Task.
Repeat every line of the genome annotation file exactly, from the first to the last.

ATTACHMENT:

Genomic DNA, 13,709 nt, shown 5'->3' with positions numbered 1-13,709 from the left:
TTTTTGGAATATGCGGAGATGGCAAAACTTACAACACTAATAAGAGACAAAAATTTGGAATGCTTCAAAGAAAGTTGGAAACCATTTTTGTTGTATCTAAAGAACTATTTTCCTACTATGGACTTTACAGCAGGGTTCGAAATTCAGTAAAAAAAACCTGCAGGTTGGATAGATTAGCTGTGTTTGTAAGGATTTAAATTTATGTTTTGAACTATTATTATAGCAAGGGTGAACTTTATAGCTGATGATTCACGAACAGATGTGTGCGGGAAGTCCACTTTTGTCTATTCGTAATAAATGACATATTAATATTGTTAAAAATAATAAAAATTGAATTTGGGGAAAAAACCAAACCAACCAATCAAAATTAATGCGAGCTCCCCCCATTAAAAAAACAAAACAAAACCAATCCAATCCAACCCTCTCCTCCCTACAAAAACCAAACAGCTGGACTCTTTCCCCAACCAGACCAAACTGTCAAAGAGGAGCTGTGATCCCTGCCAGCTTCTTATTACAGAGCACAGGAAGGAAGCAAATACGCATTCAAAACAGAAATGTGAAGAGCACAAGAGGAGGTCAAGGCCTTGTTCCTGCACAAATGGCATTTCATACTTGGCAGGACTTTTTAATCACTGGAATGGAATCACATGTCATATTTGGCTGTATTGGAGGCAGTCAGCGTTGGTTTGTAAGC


Genomic DNA, 13,709 nt, shown 5'->3' with positions numbered 1-13,709 from the left:
TTTTTGGAATATGCGGAGATGGCAAAACTTACAACACTAATAAGAGACAAAAATTTGGAATGCTTCAAAGAAAGTTGGAAACCATTTTTGTTGTATCTAAAGAACTATTTTCCTACTATGGACTTTACAGCAGGGTTCGAAATTCAGTAAAAAAAACCTGCAGGTTGGATAGATTAGCTGTGTTTGTAAGGATTTAAATTTATGTTTTGAACTATTATTATAGCAAGGGTGAACTTTATAGCTGATGATTCACGAACAGATGTGTGCGGGAAGTCCACTTTTGTCTATTCGTAATAAATGACATATTAATATTGTTAAAAATAATAAAAATTGAATTTGGGGAAAAAACCAAACCAACCAATCAAAATTAATGCGAGCTCCCCCCATTAAAAAAACAAAACAAAACCAATCCAATCCAACCCTCTCCTCCCTACAAAAACCAAACAGCTGGACTCTTTCCCCAACCAGACCAAACTGTCAAAGAGGAGCTGTGATCCCTGCCAGCTTCTTATTACAGAGCACAGGAAGGAAGCAAATACGCATTCAAAACAGAAATGTGAAGAGCACAAGAGGAGGTCAAGGCCTTGTTCCTGCACAAATGGCATTTCATACTTGGCAGGACTTTTTAATCACTGGAATGGAATCACATGTCATATTTGGCTGTATTGGAGGCAGTCAGCGTTGGTTTGTAAGC